Today’s charges are the latest filed by the department in its ongoing investigation into bid rigging and fraud at public real estate foreclosure auctions in San Francisco, San Mateo, Contra Costa, and Alameda counties, California.  These investigations are being conducted by the Antitrust Division’s San Francisco Office and the FBI’s San Francisco Office. Anyone with information concerning bid rigging or fraud related to public real estate foreclosure auctions should contact the Antitrust Division’s San Francisco Office at 415-934-5300, or call the FBI tip line at 415-553-7400.

Today’s charges were brought in connection with the President’s Financial Fraud Enforcement Task Force. The task force was established to wage an aggressive, coordinated and proactive effort to investigate and prosecute financial crimes. With more than 20 federal agencies, 94 U.S. attorneys’ offices and state and local partners, it’s the broadest coalition of law enforcement, investigatory and regulatory agencies ever assembled to combat fraud. Since its formation, the task force has made great strides in facilitating increased investigation and prosecution of financial crimes; enhancing coordination and cooperation among federal, state and local authorities; addressing discrimination in the lending and financial markets and conducting outreach to the public, victims, financial institutions and other organizations. Over the past three fiscal years, the Justice Department has filed nearly 10,000 financial fraud cases against nearly 15,000 defendants including more than 2,900 mortgage fraud defendants. For more information on the task force, please visit www.StopFraud.gov.

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Two Northern California Real Estate Investors Agree to Plead Guilty to Bid Rigging and Fraud at Public Foreclosure Auctions

Two Northern California real estate investors have agreed to plead guilty for their role in conspiracies to rig bids and commit mail fraud at public real estate foreclosure auctions in Northern California, the Department of Justice announced.

Felony charges were filed today in the U.S. District Court for the Northern District of California in Oakland against Su Chu Chou “Terry” Cheng and Chung Li “George” Cheng of Walnut Creek, California.

To date, as a result of the department’s ongoing antitrust investigations into bid rigging and fraud at public real estate foreclosure auctions in Northern California, 49 individuals have agreed to plead or have pleaded guilty.

Between May 2008 and January 2011, according to the court documents, George and Terry Cheng conspired with others not to bid against one another, and instead designated a winning bidder to obtain selected properties at public real estate foreclosure auctions in Alameda and Contra Costa counties.  George and Terry Cheng were also charged with conspiring to use the mail to carry out a scheme to fraudulently acquire title to selected Alameda and Contra Costa County properties sold at public auctions, to make and receive payoffs, and to divert money to co-conspirators that would have otherwise gone to mortgage holders and other beneficiaries by holding second, private auctions open only to members of the conspiracy.  The department said that the selected properties were then awarded to the conspirators who submitted the highest bids in the second, private auctions.  The private auctions often took place at or near the courthouse steps where the public auctions were held.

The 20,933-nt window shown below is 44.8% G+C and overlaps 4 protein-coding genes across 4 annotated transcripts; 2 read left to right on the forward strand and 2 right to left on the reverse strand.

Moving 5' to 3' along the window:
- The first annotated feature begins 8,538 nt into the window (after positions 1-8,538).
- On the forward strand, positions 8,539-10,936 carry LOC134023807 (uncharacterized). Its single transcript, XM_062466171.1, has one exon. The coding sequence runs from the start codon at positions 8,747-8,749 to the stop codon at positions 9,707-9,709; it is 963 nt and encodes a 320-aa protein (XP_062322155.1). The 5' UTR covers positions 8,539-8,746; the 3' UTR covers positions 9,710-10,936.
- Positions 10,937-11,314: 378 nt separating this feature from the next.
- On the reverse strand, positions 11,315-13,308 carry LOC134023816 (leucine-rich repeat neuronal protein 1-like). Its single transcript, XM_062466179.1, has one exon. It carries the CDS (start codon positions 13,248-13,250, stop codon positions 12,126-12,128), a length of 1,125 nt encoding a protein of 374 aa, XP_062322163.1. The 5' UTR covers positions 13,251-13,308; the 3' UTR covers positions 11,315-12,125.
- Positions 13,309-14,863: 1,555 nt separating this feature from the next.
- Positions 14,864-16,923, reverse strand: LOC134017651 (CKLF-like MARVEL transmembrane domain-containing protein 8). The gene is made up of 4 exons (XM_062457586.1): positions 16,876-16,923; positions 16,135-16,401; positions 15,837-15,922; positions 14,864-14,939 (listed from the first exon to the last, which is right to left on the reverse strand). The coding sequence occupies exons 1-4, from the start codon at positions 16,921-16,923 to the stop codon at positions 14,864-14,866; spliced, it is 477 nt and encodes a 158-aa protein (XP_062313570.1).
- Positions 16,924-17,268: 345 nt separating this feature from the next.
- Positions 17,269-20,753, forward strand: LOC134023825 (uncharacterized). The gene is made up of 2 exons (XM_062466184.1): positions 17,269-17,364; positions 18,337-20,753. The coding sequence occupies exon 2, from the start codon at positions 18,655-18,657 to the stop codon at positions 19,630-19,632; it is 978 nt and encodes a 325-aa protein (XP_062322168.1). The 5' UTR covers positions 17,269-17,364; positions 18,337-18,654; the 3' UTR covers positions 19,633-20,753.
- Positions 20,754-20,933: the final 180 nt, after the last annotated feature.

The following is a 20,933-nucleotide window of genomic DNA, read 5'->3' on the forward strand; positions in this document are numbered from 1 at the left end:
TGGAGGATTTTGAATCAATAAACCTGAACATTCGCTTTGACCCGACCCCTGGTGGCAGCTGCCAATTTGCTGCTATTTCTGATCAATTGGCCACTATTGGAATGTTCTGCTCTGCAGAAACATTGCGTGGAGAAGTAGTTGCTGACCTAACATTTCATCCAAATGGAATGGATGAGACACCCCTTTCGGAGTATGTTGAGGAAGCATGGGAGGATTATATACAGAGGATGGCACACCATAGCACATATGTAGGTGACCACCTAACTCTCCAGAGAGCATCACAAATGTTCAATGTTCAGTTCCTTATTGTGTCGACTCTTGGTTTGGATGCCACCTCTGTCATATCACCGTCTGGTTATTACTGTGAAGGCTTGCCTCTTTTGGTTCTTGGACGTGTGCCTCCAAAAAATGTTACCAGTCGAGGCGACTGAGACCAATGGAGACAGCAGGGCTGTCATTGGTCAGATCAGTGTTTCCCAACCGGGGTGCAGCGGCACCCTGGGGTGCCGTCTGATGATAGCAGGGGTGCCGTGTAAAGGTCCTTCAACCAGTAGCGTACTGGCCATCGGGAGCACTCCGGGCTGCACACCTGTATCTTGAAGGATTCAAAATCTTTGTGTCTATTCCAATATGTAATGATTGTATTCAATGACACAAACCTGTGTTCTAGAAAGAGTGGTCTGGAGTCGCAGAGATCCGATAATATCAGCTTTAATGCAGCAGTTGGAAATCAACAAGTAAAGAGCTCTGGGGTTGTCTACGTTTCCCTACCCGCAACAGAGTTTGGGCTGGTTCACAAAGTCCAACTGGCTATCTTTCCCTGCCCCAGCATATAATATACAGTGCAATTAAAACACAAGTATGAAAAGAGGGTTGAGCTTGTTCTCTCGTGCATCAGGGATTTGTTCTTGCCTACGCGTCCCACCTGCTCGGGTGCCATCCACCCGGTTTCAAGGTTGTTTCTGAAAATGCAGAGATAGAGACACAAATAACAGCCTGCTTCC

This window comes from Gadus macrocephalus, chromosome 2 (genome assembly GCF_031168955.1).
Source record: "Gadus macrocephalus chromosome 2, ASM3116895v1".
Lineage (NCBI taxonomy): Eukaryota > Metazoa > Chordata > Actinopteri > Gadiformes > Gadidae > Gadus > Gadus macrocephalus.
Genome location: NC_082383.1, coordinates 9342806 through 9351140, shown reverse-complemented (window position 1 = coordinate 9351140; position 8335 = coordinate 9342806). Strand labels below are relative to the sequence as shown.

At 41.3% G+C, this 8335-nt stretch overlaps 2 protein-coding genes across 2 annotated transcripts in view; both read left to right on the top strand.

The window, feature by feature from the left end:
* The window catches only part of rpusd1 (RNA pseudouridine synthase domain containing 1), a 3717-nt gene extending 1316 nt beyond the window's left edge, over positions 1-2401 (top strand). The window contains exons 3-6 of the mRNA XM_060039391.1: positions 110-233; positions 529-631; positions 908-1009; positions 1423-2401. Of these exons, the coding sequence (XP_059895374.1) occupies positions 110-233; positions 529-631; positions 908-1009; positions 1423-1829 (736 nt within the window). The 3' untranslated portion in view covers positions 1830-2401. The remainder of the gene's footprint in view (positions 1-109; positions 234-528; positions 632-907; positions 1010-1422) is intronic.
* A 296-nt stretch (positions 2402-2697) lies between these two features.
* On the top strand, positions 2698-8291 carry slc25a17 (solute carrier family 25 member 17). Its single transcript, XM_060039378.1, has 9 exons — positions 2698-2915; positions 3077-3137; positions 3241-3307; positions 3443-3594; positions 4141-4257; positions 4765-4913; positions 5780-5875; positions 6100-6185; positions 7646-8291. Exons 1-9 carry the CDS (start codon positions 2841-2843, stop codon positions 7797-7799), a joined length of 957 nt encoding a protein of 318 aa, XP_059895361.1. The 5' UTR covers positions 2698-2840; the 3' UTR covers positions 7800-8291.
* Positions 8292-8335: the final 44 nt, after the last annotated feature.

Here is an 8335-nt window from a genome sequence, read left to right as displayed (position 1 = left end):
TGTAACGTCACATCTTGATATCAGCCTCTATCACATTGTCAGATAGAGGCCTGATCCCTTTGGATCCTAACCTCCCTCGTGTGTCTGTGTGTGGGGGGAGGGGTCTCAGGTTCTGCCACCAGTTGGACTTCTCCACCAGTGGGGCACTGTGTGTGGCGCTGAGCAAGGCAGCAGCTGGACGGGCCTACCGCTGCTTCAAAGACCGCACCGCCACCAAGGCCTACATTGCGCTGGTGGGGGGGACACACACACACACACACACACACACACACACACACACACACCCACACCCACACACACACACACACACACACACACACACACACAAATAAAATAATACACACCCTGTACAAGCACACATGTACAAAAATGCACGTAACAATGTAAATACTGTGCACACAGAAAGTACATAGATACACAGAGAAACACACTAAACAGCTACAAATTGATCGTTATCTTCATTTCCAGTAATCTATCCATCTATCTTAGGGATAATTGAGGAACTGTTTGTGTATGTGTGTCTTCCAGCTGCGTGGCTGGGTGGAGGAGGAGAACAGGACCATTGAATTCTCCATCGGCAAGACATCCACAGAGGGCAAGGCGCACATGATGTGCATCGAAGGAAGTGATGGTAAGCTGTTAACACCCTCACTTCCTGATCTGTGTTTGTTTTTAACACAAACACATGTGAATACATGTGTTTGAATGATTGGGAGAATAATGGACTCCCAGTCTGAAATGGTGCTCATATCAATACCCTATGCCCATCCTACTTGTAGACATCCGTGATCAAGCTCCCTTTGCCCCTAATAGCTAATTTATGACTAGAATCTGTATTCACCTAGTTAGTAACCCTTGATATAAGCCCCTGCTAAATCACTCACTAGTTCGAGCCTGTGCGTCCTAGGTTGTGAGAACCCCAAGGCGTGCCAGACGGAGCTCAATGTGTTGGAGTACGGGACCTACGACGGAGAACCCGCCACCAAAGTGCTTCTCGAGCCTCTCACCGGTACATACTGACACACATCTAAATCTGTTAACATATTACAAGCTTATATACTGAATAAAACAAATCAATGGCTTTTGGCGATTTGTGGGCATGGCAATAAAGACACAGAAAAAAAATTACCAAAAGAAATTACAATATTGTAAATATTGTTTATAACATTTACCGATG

“The Antitrust Division continues to vigorously pursue and prosecute those who rig bids and commit fraud at real estate foreclosure auctions,” said Brent Snyder, Deputy Assistant Attorney for the Antitrust Division’s criminal enforcement program.  “The division is committed to working closely with its law enforcement partners to ensure that these real estate auctions are fair and open so that consumers will benefit from competition.”

The department said that the primary purpose of the conspiracies was to suppress and eliminate competition and to conceal payoffs in order to obtain selected real estate offered at Alameda and Contra Costa County public foreclosure auctions at non-competitive prices.  When real estate properties are sold at these auctions, the proceeds are used to pay off the mortgage and other debt attached to the property, with remaining proceeds, if any, paid to the homeowner.  These conspirators paid and received money, according to the court documents, that otherwise would have gone to pay off the mortgage and other holders of debt secured by the properties, and, in some cases, the defaulting homeowner.

“These charges demonstrate our continued commitment to investigate and prosecute individuals and organizations responsible for the corruption of the public foreclosure auction process,” said David J. Johnson, FBI Special Agent in Charge of the San Francisco Field Office.  “The FBI is committed to work these important cases and remains unwavering in our dedication to bring the members of these illegal conspiracies to justice.”